Finance (No. 2) Bill 2013: Second Stage (Resumed) (Continued)
Thursday, 7 November 2013
Deputy Pat Breen: I welcome the opportunity to contribute to the debate on the Bill. The previous speaker referred to restoring our reputation abroad, which is something we have done in a really good way. As Chairman of the Joint Committee on Foreign Affairs and Trade, I meet many people in the Houses or on trips abroad who refer to the fact that confidence in the country has been restored and who pay tribute to the Taoiseach and Minister for Finance, Deputy Noonan, in that regard.
I acknowledge the work done by the Minister for Finance and the Minister for Public Expenditure and Reform, Deputy Howlin, in the budget. While difficult decisions have had to be taken and while few people have been cushioned from the economic crisis, we are beginning to see tangible results from the measures taken by the Government during the past two years. The economy has stabilised and returned to growth. There will be growth of 0.2% this year and the forecast for next year is for growth of 2%, which some commentators stating that it could be even higher. This will create greater confidence and stability, encourage people to spend more and lead to the creation of much-needed employment. One must commend the work done by the Government, IDA Ireland and the other development agencies in attracting foreign direct investment, FDI. Earlier today I met the new Korean ambassador, who referred to the fact that confidence in Ireland has been restored and spoke about furthering bilateral and trade relationships between our two countries. Retaining our 12.5% rate of corporation tax is critical in terms of sustaining FDI, and people want to invest in this country. We face a major challenge but there are many positives for us, including our English-speaking population, the fact that Ireland provides an access point to 500 million other citizens across the EU and the ease of doing business here.
I would like some of the investment to which I refer to be spread to the regions. At present, 80% of FDI goes to the three big hubs of Cork, Galway and Dublin. I would certainly like the regions to obtain a larger slice of the cake. I commend the new business manager of IDA Ireland, Mr. Conor Agnew, who is focusing on promoting FDI in Clare, Limerick and north Tipperary. I know Mr. Agnew will prioritise investment in these locations and the surrounding region.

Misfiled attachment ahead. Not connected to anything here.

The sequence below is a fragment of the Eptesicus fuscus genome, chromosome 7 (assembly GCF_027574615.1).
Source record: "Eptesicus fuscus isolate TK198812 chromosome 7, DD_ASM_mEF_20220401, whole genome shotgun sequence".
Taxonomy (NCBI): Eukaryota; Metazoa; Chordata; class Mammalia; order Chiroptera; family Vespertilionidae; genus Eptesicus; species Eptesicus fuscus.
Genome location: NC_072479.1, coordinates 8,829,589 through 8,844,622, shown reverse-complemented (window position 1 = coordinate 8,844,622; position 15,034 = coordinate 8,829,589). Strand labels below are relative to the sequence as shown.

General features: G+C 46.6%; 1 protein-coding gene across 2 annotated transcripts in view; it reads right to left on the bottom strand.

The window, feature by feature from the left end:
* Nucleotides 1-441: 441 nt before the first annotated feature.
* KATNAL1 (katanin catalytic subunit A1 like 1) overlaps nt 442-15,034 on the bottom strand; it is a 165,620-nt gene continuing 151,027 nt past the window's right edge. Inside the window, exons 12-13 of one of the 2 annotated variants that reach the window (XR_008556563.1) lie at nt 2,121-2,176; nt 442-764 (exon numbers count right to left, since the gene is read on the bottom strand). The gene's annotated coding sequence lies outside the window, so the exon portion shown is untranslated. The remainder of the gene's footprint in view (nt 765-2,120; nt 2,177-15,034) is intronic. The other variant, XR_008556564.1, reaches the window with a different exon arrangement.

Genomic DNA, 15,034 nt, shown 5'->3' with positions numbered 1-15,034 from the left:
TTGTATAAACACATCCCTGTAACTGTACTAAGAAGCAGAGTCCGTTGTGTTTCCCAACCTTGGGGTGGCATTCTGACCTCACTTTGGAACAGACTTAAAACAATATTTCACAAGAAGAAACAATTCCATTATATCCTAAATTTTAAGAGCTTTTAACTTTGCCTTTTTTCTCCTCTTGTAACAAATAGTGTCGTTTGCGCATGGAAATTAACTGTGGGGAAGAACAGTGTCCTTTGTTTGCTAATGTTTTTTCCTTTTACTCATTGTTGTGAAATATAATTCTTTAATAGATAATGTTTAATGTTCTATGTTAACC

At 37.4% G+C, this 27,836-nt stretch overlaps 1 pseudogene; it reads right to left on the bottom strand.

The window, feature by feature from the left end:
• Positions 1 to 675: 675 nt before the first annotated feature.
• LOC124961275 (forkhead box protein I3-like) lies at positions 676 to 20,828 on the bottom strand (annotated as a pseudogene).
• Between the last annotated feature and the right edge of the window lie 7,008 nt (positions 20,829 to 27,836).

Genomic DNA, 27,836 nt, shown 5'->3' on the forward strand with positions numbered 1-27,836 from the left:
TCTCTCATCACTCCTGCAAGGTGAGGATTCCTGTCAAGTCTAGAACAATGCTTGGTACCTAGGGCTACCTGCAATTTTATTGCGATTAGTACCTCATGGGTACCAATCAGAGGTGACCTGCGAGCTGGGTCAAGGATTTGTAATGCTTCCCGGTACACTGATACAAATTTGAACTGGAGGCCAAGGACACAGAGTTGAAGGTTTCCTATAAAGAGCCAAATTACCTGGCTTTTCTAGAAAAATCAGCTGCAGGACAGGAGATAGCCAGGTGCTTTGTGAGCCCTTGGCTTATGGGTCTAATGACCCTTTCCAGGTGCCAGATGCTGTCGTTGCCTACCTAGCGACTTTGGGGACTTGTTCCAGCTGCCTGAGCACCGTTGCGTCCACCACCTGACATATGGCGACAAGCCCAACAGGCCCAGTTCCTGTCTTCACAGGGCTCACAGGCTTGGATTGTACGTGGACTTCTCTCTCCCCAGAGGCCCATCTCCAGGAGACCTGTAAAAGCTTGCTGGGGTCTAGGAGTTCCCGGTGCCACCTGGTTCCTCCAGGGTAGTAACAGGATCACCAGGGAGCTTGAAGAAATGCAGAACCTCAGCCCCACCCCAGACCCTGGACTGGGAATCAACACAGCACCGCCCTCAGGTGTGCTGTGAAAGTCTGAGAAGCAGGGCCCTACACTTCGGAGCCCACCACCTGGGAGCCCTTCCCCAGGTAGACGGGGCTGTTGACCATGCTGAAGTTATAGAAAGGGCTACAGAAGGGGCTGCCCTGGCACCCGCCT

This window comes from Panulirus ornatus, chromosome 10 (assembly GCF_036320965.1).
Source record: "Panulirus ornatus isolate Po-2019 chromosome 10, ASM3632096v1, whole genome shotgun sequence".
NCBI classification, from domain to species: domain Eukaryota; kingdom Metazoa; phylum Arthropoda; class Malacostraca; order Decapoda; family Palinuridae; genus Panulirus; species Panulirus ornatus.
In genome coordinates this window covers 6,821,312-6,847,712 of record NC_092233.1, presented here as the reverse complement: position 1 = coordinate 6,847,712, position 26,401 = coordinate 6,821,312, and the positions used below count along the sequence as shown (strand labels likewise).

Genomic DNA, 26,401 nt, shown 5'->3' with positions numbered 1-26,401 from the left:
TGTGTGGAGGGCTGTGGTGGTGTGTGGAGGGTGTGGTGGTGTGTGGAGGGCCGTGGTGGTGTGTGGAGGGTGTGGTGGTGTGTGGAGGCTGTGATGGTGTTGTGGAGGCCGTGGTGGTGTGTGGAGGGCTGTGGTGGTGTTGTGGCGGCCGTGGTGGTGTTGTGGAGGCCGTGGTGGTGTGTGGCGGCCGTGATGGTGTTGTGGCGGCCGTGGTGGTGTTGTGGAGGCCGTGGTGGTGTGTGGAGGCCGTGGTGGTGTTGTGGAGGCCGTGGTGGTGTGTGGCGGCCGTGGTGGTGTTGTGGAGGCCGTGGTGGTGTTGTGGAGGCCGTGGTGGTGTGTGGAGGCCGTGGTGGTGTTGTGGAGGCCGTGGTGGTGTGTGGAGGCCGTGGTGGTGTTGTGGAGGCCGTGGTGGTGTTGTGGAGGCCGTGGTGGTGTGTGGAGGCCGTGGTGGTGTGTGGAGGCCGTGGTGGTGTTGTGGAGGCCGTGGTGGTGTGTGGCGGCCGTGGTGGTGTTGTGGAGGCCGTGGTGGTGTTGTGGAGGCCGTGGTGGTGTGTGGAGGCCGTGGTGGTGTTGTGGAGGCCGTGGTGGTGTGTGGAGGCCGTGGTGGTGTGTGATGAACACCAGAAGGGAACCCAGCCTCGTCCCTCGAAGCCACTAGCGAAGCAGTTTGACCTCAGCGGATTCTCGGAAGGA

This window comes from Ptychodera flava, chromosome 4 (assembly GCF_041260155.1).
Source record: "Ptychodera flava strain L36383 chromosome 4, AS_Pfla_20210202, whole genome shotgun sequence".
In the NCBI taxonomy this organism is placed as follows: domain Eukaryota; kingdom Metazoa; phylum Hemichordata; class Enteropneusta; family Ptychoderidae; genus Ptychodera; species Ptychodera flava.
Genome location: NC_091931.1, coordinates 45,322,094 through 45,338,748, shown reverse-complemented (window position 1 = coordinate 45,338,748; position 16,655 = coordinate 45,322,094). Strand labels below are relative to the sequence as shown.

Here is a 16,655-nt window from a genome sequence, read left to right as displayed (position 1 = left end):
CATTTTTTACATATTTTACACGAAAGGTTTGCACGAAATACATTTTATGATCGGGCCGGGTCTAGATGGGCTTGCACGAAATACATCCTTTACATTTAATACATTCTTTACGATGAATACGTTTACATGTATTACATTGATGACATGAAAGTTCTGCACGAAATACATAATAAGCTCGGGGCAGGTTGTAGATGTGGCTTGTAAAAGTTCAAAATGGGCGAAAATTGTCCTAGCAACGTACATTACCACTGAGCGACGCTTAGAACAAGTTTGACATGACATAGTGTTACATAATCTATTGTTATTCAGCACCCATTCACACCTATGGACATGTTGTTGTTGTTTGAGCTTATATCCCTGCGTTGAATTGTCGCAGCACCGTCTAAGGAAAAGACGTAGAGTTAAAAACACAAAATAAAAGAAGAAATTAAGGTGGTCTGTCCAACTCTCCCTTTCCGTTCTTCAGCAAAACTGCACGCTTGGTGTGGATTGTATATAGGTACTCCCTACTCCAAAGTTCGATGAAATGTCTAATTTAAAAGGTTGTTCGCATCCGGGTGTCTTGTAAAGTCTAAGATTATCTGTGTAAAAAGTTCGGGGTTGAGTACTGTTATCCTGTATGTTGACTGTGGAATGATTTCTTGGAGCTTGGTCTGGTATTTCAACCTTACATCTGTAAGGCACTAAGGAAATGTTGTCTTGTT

The most important aspect of the budget for me, as a Deputy from County Clare, was the reduction in the air travel tax to zero and the retention of the 9% VAT rate in the tourism sector. Ryanair has already done some good work in launching eight new routes at Shannon Airport, a decision that will create between 200 and 300 new jobs and provide a major boost for tourism interests in the region, specifically bed and breakfast providers, car hire companies and hotels.
The airport became an independent entity only a year ago and may return a small profit this year, which is a tribute to its employees who have worked hard over the past 12 months. Winning the all-Ireland hurling final also provided a great boost to County Clare.
I note the Minister of State with responsibility for small business, Deputy John Perry, is present. I commend the work he has done in this area. Small businesses are the lifeblood of many communities. While a small business may only provide two or three jobs, these jobs underpin local economies. Next year, the small and medium enterprise sector is expected to create a further 4,500 jobs. As Deputy Penrose pointed out, cashflow is extremely important for small companies.
Many self-employed people have expressed concerns about the impact of bringing forward from September to June the date on which self-assessment tax returns must be filed. This will have an impact on small and medium sized enterprises and should be considered by the Minister. Given that the budget has moved from December to October, it has been suggested that the Department of Finance will require these tax returns to be filed earlier for forecasting purposes in the context of Exchequer returns. Farmers, for example, do not receive single farm payments until October, while businesses in the tourism industry receive most of their income in the summer and are not in a position to file returns until September. I ask the Minister to bear that point in mind.
I would like to have discussed the one parent credit and its availability to non-primary carers but my time has elapsed. This was a good budget. I hope the Minister will accept many of the proposals made in this debate and enact the Bill as quickly as possible.